Although not a diagnostic criterion of BED (as in anorexia nervosa and bulimia nervosa), overvaluation of body shape and weight is commonly seen in patients with BED.7 Overvaluation is more specific than body dissatisfaction because individuals place undue importance on body shape and weight to the point that these factors define their self-worth. As a cognitive feature, overvaluation is associated with severity of eating pathology and psychological distress and has negative prognostic significance.7

Clinicians must distinguish BED from overeating, which is a common phenomenon among Americans (eg, at holiday meals) but does not meet other BED criteria, such as loss of control or feelings of shame and guilt.

The severity of BED is based on frequency of binge-eating episodes. Mild severity is 1-3 episodes per week, moderate is 4-7, severe is 8-13, and extreme is 14 or more.4

EPIDEMIOLOGY

Among the eating disorders, BED is the most prevalent, both in the United States and worldwide. Three large studies8-10 have assessed the prevalence of BED (Table 2).

Table 2

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In a US study8 based on data from the National Comorbidity Survey Replication (NCS-R; N = 9,282), the lifetime prevalence of BED was 2.6%,9 while the rate of anorexia nervosa was 0.6% and the rate of bulimia nervosa was 1%. The 12-month prevalence rate of BED was 1.2%.8

Based on data from the World Health Organization (WHO) World Mental Health Surveys,9 which assessed more than 24,000 adults across 14 countries, the average lifetime prevalence of BED was 1.9%, with rates ranging from 0.2% in Romania to 4.7% in Brazil. The average 12-month prevalence of BED was 0.8%.

Both of these studies8,9 used DSM-IV criteria for BED. A recent Internet survey10 of a nationally representative US sample compared BED prevalence according to DSM-IV-TR11 (same as DSM-IV3) and DSM-54 criteria. Among more than 22,000 respondents, DSM-5 criteria for BED resulted in higher prevalence estimates than DSM-IV-TR criteria did (1.64% vs 1.15% for 12-month prevalence and 2.03% vs 1.52% for lifetime prevalence, respectively).10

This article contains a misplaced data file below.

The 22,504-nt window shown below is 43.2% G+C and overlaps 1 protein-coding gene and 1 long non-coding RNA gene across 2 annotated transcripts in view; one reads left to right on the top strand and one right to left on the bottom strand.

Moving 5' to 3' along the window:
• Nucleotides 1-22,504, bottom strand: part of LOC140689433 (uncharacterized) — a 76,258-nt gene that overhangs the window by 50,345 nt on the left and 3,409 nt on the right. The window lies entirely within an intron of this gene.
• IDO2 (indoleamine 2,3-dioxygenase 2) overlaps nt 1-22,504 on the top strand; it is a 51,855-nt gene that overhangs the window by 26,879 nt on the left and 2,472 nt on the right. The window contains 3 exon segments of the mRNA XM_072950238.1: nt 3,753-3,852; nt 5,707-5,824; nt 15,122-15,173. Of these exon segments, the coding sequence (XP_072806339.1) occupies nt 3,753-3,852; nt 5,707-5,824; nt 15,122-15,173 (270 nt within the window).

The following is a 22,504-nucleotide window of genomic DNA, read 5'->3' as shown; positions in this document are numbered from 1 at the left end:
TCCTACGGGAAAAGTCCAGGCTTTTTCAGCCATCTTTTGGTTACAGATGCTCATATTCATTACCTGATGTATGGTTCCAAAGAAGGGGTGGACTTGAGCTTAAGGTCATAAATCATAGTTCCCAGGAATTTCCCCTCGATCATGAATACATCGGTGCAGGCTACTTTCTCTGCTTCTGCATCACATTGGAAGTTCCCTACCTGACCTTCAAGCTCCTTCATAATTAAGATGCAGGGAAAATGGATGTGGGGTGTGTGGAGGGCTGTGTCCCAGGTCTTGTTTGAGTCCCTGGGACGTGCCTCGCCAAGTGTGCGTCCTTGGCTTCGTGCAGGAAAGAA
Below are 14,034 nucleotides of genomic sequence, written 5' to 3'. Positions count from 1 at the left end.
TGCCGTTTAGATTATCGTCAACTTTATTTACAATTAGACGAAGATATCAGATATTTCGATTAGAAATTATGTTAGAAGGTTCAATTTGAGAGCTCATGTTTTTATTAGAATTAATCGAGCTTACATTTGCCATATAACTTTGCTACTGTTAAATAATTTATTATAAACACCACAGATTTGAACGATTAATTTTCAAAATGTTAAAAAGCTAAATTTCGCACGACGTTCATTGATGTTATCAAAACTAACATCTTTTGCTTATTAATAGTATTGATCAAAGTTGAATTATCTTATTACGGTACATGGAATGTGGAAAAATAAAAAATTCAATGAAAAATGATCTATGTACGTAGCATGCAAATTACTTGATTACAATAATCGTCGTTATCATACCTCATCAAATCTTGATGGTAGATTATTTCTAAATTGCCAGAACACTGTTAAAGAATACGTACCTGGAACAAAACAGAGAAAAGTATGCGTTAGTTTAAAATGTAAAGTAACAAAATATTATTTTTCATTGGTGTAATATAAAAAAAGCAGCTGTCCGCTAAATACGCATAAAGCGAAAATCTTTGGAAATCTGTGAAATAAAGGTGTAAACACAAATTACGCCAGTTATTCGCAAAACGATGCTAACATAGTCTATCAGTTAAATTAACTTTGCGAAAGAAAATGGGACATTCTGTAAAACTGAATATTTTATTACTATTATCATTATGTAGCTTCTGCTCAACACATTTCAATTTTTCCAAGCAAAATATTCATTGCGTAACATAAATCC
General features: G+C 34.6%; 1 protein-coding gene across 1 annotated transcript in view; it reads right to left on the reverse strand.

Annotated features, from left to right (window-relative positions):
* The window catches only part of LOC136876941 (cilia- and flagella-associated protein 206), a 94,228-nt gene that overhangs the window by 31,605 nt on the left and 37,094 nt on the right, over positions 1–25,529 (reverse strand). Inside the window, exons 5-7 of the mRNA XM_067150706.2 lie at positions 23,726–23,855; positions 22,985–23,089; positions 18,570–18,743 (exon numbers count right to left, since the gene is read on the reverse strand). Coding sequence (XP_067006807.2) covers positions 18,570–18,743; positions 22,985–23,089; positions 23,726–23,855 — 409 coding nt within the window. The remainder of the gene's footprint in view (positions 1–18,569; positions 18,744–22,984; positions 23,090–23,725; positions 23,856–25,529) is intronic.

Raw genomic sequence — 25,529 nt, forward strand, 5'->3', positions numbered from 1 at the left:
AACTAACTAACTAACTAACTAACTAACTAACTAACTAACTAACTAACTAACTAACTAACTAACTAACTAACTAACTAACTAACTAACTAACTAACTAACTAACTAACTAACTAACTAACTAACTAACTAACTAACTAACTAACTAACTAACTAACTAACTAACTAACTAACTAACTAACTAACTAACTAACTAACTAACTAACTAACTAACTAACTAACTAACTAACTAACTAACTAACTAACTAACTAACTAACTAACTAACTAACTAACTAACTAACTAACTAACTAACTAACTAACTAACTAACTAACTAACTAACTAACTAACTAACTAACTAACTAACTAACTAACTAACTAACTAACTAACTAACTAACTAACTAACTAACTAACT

As with bulimia nervosa and anorexia nervosa, BED is much more prevalent in women than in men (3.5% vs 2.0%), although the gender ratio is more balanced for BED.8 In addition to being common in both men and women, BED is seen across ethnic and racial groups. Pooled data12 from the National Institute of Mental Health Collaborative Psychiatric Epidemiologic Studies revealed a similar prevalence of BED among Latinos, Asians, African Americans, and non-Latino whites in the United States. However, the lifetime prevalence of any binge-eating behavior was greater among each of the ethnic minority groups compared with non-Latino whites.12

The mean age at onset of BED in the NCS-R was 25.4 years.8 Similarly, the mean age at onset was 23.3 years in the WHO World Mental Health Surveys.9 However, BED is also seen in adolescents. The NCS-R Adolescent Supplement13 examined the prevalence of eating disorders in a nationally representative sample of over 10,000 adolescents (aged 13 to 18 years) in the United States. The most common eating disorder identified was BED, with a lifetime prevalence estimate of 1.6% compared with 0.3% and 0.9% for anorexia nervosa and bulimia nervosa, respectively.13 Data from the Growing Up Today Study14,15 have shown that binge eating in adolescents may predict future depression, obesity, and substance use.

Obesity and BED are strongly associated.8,16 Among individuals with BED, 42.4% are obese (ie, body mass index [BMI] > 30 kg/m2), with 14.8% having a BMI > 40 kg/m2, which is considered the most severe class of obesity.8,17 However, it is important to note that more than half of individuals with BED are not obese.16

One group in which BED is found is individuals seeking weight loss treatment, such as bariatric surgery. Prevalence rates for patients with BED prior to bariatric surgery range from 4% to 49%, with the large range due to different DSM criteria, study designs, and assessment methods.18,19 Among 130 obese individuals with BED who sought weight loss treatment, the majority were found to have experienced 5% or greater weight gain in the year before seeking treatment.20 In a study21 comparing weight changes among 97 overweight and obese patients in the year prior to seeking weight loss treatment, patients with BED gained an average of 18.3 lb (8.3 kg) compared with an average of 1.5 lb (0.7 kg) in patients without BED. Thus, rapid weight gain can be a sign to clinicians to screen for BED.

BURDEN OF ILLNESS

Reasons for clinicians to be vigilant for signs of BED are the significant functional impairment, reduced quality of life, and psychiatric and medical comorbidities experienced by individuals with BED.